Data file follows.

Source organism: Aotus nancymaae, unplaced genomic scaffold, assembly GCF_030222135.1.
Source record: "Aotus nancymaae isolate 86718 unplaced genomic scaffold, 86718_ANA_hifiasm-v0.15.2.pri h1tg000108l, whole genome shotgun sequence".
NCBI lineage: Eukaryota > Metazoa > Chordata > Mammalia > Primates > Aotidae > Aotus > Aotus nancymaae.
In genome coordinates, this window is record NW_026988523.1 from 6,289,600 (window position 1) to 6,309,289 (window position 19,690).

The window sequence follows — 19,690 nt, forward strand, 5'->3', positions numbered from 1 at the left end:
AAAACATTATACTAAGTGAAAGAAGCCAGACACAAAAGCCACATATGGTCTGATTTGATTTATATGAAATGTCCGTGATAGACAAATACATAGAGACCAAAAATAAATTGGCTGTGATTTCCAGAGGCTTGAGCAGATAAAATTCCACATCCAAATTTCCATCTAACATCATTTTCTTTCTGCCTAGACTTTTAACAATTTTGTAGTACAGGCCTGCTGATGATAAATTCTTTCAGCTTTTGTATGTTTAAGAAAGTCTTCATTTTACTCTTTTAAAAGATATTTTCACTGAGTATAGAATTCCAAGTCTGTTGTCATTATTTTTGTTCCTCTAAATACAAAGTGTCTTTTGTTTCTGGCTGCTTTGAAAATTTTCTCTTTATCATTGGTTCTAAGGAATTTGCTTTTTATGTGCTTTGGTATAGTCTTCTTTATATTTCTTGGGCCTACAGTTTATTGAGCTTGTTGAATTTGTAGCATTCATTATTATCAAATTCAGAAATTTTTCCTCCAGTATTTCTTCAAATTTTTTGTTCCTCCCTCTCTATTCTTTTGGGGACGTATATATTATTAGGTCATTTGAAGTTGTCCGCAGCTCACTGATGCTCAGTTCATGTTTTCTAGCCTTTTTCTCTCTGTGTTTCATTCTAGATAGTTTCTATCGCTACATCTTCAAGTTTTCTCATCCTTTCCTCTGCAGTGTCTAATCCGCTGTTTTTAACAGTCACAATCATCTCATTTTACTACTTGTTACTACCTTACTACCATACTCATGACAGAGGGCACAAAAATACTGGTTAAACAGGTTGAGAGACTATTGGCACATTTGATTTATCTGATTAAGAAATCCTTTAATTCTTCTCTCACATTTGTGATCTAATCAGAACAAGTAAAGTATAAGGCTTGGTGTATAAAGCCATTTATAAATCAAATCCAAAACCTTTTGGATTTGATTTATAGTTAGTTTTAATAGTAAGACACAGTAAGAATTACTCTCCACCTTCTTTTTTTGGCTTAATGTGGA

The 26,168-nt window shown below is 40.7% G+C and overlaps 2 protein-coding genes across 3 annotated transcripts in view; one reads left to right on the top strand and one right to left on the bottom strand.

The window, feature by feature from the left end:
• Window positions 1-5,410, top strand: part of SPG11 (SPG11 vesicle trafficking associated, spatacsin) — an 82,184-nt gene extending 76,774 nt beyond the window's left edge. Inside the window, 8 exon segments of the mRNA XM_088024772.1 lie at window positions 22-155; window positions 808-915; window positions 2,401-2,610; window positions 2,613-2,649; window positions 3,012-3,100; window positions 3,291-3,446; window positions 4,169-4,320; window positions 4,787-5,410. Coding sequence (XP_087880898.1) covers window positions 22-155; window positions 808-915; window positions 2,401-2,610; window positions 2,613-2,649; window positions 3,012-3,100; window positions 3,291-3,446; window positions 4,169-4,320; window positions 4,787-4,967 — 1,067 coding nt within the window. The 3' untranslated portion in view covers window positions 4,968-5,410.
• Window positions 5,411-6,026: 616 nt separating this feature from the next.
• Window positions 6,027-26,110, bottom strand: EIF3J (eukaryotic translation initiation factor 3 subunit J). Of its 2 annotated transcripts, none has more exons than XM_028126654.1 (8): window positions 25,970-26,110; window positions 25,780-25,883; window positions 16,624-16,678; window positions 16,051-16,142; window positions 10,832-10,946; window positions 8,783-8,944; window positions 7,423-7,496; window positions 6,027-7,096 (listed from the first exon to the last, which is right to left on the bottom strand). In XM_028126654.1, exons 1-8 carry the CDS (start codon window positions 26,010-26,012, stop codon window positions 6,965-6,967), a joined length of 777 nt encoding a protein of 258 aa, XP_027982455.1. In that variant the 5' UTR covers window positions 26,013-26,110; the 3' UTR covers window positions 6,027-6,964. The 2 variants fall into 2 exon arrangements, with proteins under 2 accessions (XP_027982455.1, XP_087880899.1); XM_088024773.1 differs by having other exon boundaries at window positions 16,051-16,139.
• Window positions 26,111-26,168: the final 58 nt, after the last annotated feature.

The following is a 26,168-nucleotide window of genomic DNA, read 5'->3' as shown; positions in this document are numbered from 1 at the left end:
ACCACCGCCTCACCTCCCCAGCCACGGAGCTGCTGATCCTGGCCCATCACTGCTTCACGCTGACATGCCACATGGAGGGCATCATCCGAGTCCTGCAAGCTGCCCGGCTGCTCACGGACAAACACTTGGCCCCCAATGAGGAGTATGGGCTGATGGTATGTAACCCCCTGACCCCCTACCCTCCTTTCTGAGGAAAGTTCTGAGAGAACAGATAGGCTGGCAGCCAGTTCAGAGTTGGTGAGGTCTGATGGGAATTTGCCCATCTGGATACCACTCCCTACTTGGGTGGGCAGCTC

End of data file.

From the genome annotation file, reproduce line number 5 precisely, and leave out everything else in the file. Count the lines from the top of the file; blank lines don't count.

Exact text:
The window sequence follows — 19,690 nt, forward strand, 5'->3', positions numbered from 1 at the left end: